Why the Caddy? A VW Caddy Campervan is small enough to use as an everyday vehicle, to park easily, and is low on fuel consumption. At the same time, it can be the base for a full campervan conversion – pop-top roof, double bed, kitchen area with sink and gas hobs, and a fridge. With a drive-away awning or a bed in the pop-top roof, a Caddy Conversion will work as a family campervan.
‘I drive a VW Caddy as my daily car as well as using it as a campervan and a day-van. I can take the dogs for a walk and then chill out and make myself a cup of tea in the van. I often take my laptop and work from the van rather than have to drive home just to do company admin. As a camper it is so compact that there’s no bother with height restrictions, it can be parked up almost anywhere with no hassle.
There aren’t many Caddy Campervans on the road and if we see another one we tend to stop and chat to them. It’s interesting to see the different ways that people have worked with the available space. We think our conversions are pretty special though! ‘
Building a VW Caddy Camper
1. Selecting a base van
The first thing we do is select a good base van to build the conversion in. We look for a van that balances value for money, as low a mileage as possible, and in as good condition as possible.
2. Remove the existing interior of the base van
The next stage is to remove most of the interior of the van!
3. Fit the pop-top roof
This involves cutting a large hole in the roof! We then put a strengthening framework inside the cut-out and attach the new roof, making sure it is well sealed. Darren’s 25 years experience as a precision metal-worker stands him in good stead for this kind of job.
4. Fit the 240v hook-up
This involves cutting another hole in the van, this time in the side!
5. Insulation and lining
After fitting the roof and 240v hook-up, the next stage is to insulate and line the campervan. We usually use an insulation material called Celotex. The lining can be in a variety of colours and styles. For this conversion here we used carpet lining – nice and cosy!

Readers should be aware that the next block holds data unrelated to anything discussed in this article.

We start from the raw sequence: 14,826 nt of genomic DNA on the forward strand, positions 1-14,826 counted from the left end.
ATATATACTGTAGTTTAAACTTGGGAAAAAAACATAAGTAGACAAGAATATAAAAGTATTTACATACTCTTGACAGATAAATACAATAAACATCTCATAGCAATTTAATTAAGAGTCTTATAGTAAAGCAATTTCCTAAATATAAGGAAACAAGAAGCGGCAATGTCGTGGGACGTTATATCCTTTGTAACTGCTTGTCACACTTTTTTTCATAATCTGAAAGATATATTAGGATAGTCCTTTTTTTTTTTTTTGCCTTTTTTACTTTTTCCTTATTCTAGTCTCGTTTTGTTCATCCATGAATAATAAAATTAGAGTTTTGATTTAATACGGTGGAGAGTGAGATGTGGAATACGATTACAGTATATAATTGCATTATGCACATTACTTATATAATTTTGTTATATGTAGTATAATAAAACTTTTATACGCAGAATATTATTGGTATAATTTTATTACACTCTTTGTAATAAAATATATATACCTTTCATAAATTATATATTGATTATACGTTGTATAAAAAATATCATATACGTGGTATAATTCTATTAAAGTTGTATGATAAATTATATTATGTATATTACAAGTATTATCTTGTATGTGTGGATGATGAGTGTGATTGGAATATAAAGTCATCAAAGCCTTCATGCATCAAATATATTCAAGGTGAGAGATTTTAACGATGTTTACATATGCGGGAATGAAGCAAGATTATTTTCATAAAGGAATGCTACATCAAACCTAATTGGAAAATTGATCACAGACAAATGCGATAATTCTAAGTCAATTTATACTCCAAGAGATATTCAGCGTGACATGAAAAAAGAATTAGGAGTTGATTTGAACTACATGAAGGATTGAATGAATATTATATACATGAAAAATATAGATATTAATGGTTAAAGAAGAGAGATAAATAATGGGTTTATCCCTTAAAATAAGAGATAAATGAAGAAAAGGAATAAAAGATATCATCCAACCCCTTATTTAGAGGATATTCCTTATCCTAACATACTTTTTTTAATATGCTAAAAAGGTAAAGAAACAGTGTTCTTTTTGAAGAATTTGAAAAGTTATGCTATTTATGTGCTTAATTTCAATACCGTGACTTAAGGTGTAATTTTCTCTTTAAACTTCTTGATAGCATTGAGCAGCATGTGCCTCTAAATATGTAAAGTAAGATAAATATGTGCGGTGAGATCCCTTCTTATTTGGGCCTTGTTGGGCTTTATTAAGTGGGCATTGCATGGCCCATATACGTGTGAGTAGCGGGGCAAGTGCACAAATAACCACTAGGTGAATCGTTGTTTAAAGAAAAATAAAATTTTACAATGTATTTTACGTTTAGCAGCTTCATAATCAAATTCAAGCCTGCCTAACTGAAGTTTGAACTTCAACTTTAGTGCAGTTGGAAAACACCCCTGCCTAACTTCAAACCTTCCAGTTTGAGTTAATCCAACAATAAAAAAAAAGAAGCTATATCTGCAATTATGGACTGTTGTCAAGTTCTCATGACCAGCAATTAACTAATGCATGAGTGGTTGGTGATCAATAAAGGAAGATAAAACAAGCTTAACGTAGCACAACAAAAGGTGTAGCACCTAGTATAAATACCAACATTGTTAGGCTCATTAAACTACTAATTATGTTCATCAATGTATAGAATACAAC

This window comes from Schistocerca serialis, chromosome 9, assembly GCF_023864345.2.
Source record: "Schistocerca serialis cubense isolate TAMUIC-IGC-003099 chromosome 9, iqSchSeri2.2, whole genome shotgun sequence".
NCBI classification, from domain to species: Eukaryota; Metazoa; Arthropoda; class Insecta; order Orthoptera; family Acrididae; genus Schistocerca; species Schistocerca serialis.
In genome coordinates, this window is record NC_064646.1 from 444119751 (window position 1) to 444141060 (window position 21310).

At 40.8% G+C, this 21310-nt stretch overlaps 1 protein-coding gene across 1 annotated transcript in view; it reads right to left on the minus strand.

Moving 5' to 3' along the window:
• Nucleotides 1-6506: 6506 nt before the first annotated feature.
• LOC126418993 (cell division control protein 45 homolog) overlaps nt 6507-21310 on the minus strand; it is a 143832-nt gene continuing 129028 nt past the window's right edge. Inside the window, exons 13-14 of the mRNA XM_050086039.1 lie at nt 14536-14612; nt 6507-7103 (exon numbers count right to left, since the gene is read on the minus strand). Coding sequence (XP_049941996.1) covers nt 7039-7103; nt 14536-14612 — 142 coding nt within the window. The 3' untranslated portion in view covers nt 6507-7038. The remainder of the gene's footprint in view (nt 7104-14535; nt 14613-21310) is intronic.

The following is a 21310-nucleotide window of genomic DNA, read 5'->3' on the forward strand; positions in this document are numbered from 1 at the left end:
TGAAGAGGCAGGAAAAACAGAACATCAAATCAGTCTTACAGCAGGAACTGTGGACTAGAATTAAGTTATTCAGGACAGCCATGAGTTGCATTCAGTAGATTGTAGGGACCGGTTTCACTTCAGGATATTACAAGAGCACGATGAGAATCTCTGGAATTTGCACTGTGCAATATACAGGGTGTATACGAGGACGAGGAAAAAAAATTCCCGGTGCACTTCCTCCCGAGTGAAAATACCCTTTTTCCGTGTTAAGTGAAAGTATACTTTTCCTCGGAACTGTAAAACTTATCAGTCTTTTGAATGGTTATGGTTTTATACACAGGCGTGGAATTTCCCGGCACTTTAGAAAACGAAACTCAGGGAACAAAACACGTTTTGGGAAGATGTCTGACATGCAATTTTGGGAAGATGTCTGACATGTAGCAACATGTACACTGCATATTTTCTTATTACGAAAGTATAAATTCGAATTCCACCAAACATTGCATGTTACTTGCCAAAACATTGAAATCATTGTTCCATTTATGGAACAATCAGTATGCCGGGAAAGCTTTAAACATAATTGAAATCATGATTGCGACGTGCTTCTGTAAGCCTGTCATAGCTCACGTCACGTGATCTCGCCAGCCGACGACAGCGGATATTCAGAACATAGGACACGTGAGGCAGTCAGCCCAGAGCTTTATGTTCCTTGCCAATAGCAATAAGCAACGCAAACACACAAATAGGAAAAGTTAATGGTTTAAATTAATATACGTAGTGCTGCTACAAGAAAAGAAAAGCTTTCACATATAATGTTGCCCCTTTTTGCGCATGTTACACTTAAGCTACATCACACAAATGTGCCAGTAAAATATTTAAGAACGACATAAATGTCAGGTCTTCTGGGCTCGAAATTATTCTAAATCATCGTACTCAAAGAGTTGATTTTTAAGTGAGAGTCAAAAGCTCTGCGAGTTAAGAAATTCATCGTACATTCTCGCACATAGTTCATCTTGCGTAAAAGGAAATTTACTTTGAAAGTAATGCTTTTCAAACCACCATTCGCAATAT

The next stage is fitting the flooring. We often use a heavy duty lino especially for campervans.
7. fitting power cables
We fit some electric cables from the vehicle’s engine battery running back into the van. This is a really tricky job!
8. Build the bed
The next job is to build the folding back seat, which turns into a bed, this is called a rocknroll bed. We build the beds from scratch ourselves, meaning that for an unusual van like the VW Caddy Camper, we can maximise the space available and make sure that the bed is as large as possible. We work with an upholsterer for the cushions.
9. Build the cupboards
We build all our cupboards bespoke to fit the van. This again means that we maximise the space available and ensure that the vans we build meet our clients’ needs. We tend to use a high quality lightweight furniture ply that comes in a range of finishes. However we can work with all kinds of wood and other materials.
10. Fitting the sink, gas cooker and fridge
This is done alongside building and fitting the cupboards.
11. Wire it up!
We install a “power management system”, a split-charging unit, lighting, water pumps, USB sockets and 240v power points. The power management system and split-charging unit are what enables the interior functions of the van to run without draining the car battery.
12. Safety check
We conduct a thorough safety check.
We test-drive a new conversion to ensure that everything is working as it should.
We hand over a lovingly converted Love Campers VW Caddy Conversion to its owner. We can’t resist a sneaky (often slightly tearful) backward glance as the Caddy makes its way to its new home
Have a look at our gallery below for some conversion images and the finished product. Please do not hesitate to contact us if you have any questions or enquiries. Contact us by email at firstname.lastname@example.org and by phone at 07973 687950 or 07858 831116.
See our general conversions page for more information.
Also see our Mitsubish Delica Conversions page.